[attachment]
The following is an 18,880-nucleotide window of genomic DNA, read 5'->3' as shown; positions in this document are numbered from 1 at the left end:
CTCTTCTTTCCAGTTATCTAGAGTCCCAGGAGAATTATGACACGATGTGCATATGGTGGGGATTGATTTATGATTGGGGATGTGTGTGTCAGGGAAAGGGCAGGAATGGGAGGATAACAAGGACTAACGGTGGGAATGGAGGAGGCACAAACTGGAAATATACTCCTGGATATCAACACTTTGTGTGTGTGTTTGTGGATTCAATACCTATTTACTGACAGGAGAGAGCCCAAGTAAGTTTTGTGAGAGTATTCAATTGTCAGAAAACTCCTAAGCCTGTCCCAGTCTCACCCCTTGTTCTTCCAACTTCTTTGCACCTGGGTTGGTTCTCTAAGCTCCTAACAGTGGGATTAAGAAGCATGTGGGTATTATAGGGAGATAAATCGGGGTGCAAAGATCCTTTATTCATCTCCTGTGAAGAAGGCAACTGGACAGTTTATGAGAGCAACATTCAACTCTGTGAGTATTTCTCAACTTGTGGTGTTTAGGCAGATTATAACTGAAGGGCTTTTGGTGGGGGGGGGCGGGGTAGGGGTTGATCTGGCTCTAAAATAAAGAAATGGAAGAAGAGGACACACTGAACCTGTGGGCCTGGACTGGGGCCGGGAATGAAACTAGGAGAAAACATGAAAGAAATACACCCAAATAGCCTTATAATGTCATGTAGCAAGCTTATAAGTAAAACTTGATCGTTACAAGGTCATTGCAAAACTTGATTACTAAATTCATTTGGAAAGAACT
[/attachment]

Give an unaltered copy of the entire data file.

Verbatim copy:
The following is an 18,880-nucleotide window of genomic DNA, read 5'->3' as shown; positions in this document are numbered from 1 at the left end:
CTCTTCTTTCCAGTTATCTAGAGTCCCAGGAGAATTATGACACGATGTGCATATGGTGGGGATTGATTTATGATTGGGGATGTGTGTGTCAGGGAAAGGGCAGGAATGGGAGGATAACAAGGACTAACGGTGGGAATGGAGGAGGCACAAACTGGAAATATACTCCTGGATATCAACACTTTGTGTGTGTGTTTGTGGATTCAATACCTATTTACTGACAGGAGAGAGCCCAAGTAAGTTTTGTGAGAGTATTCAATTGTCAGAAAACTCCTAAGCCTGTCCCAGTCTCACCCCTTGTTCTTCCAACTTCTTTGCACCTGGGTTGGTTCTCTAAGCTCCTAACAGTGGGATTAAGAAGCATGTGGGTATTATAGGGAGATAAATCGGGGTGCAAAGATCCTTTATTCATCTCCTGTGAAGAAGGCAACTGGACAGTTTATGAGAGCAACATTCAACTCTGTGAGTATTTCTCAACTTGTGGTGTTTAGGCAGATTATAACTGAAGGGCTTTTGGTGGGGGGGGGCGGGGTAGGGGTTGATCTGGCTCTAAAATAAAGAAATGGAAGAAGAGGACACACTGAACCTGTGGGCCTGGACTGGGGCCGGGAATGAAACTAGGAGAAAACATGAAAGAAATACACCCAAATAGCCTTATAATGTCATGTAGCAAGCTTATAAGTAAAACTTGATCGTTACAAGGTCATTGCAAAACTTGATTACTAAATTCATTTGGAAAGAACT